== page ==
An interesting decision by the Maryland Court of Special Appeals addressed the applicability of an out-of-state jury verdict in a Maryland lawsuit concerning issue preclusion. In Bryan v. State Farm Mutual Automobile Insurance Co., the court found that a New York verdict finding a driver negligent precluded the driver from claiming on his insurance policy in Maryland. The court applied the doctrine of contributory negligence, which is still on the books in only a handful of states, including Maryland.
Brenton Bryan was driving in Freeport, New York on May 29, 2006, with his wife and two children in the car. According to Bryan, a “phantom vehicle” cut him off by changing lanes unexpectedly. This caused Bryan’s car to strike two other vehicles. The driver of one of those cars was Juan Chevez. Chevez and his wife, Ines Chevez, who was a passenger in the vehicle, sued Bryan in Queens County, New York, alleging that he was negligent and therefore responsible for the accident.
A jury trial in December 2010 focused exclusively on the question of Bryan’s liability. The jury found that Bryan operated his vehicle negligently that night, and that this was a “substantial factor in bringing about the accident.” Bryan and the Chevezes subsequently agreed to settle the matter for $30,000 in exchange for a general release.
While the Chevezes’ case was pending, Bryan and his wife filed suit in Maryland against their insurer, State Farm. They had attempted to claim uninsured driver benefits because of the “phantom driver.” Once the jury trial in New York concluded, State Farm moved for summary judgment, arguing that the jury verdict precluded Bryan from bringing a claim against State Farm. Issue preclusion, also known as collateral estoppel, is the principle that a litigant cannot assert an argument or defense that another court has already adjudicated. The court granted summary judgment, holding that because the New York court found Bryan at least partly liable for the accident, Maryland’s contributory negligence rule prevented him from alleging anyone else’s negligence.
The doctrine of contributory negligence states that, if a judge or jury concludes that a plaintiff’s own negligence contributed to the incident that caused the plaintiff’s injury, the plaintiff is completely precluded from recovering damages. Few states in the U.S. retain this doctrine. Most apply the doctrine of “comparative negligence,” which reduces a plaintiff’s recovery in an amount proportional to the plaintiff’s own fault. For example, if a jury concludes that a plaintiff was twenty-five percent at fault, and that the plaintiff’s damages total $100,000, the defendant would only be obligated to pay $75,000. Comparative negligence is far more amenable to plaintiffs, considering that a plaintiff who is responsible for one percent of an accident would be precluded from recovery under contributory negligence.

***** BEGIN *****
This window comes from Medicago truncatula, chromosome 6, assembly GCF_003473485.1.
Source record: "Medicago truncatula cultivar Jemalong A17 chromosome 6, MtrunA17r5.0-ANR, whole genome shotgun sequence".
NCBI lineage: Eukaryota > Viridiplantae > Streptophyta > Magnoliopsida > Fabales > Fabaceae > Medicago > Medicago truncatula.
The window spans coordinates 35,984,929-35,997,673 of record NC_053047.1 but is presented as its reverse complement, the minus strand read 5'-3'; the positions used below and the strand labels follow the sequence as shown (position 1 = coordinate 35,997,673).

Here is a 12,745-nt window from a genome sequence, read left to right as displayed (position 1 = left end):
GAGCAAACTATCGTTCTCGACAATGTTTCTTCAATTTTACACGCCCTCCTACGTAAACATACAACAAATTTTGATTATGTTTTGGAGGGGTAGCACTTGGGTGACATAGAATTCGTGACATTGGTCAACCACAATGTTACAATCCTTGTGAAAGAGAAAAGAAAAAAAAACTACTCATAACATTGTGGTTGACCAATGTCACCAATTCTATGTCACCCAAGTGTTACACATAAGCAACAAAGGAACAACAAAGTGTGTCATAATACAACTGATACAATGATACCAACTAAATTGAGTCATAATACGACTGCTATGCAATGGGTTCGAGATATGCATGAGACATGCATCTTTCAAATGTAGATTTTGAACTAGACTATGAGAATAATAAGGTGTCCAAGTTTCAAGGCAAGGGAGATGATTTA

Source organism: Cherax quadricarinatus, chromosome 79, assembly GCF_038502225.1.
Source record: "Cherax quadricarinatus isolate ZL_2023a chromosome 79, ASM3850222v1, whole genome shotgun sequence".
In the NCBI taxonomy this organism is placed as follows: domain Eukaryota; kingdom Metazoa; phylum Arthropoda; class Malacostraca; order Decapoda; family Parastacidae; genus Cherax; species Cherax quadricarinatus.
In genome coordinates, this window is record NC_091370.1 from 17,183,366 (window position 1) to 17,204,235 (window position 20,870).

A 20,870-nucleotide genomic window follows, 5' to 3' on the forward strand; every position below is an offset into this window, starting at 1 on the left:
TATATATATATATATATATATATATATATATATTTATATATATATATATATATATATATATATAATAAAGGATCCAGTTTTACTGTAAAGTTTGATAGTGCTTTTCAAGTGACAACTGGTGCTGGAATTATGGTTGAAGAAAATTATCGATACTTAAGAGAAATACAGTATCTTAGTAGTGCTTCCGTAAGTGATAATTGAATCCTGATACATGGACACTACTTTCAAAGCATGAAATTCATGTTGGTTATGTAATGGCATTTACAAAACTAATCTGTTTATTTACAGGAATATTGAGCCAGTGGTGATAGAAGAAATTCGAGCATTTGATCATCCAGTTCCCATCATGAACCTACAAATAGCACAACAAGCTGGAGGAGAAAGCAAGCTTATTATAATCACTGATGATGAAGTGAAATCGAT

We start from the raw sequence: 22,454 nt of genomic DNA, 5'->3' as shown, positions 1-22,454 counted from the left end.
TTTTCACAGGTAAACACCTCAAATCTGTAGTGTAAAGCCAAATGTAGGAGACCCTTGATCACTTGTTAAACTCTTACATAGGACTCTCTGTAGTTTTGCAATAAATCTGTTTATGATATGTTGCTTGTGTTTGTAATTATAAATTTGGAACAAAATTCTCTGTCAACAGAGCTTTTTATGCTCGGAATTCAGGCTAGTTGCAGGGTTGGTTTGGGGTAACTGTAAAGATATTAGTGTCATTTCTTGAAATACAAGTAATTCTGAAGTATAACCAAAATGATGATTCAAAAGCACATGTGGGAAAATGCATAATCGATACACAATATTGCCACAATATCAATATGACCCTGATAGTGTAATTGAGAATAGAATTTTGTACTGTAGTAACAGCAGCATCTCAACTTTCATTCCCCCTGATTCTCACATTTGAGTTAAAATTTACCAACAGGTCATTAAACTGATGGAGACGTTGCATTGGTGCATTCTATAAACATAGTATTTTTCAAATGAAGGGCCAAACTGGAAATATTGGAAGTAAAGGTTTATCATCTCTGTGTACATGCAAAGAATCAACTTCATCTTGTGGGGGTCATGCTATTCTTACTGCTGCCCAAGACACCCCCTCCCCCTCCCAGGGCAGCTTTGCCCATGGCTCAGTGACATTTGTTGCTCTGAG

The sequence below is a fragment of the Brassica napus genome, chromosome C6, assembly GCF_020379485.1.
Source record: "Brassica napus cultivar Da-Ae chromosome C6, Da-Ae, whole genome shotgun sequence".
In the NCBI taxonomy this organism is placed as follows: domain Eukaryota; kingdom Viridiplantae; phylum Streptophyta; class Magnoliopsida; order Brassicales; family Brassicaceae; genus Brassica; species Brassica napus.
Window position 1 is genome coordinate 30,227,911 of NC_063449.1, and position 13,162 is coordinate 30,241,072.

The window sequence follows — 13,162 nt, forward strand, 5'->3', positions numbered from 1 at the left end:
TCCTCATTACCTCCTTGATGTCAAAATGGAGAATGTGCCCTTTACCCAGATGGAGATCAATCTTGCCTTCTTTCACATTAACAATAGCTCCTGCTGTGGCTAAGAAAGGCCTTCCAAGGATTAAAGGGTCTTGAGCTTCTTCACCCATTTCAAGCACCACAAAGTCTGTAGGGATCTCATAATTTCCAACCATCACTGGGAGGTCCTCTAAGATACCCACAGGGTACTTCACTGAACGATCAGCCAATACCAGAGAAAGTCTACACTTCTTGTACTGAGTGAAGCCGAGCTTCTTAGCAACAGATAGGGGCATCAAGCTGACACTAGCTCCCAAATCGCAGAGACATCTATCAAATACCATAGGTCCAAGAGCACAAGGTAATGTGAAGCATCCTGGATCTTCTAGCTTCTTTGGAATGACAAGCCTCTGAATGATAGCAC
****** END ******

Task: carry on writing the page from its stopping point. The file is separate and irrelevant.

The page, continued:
The Court of Special Appeals affirmed the trial court’s decision to grant summary judgment for State Farm as to Bryan. However, with regard to his wife, Denise Bryan, and their two children, the court reversed the trial court. The court held that, since the New York court entered no findings of fault against Denise Bryan and the children, the negligence of the “phantom driver” could entitle them to damages under Maryland law.
The Maryland accident injury lawyers at Lebowitz & Mzhen are skilled at pursuing justice for people injured in automobile accidents on Maryland roads. Contact us today online or at (800) 654-1949 for a free and confidential consultation.
Opinion (PDF), Bryan, et al v. State Farm Mutual Automobile Insurance Company, Court of Special Appeals of Maryland, June 7, 2012
Negligence Systems: Contributory Negligence, Comparative Fault, and Joint and Several Liability (PDF), Maryland Department of Legislative Services, Office of Policy Analysis, January 2004
More Blog Posts:
Fourth Circuit Apportions Damages Pro Rata in Maryland Lead Poisoning Case, Maryland Accident Law Blog, March 14, 2012
Paralyzed Construction Worker Receives One of the Largest Workers’ Compensation Settlements in History After a Long Fight, Maryland Accident Law Blog, February 13, 2012
Maryland Says Allstate Must Repay $17.5 Million To More Than 20,000 Auto Insurance Policy Holders, Maryland Accident Law Blog, October 26, 2006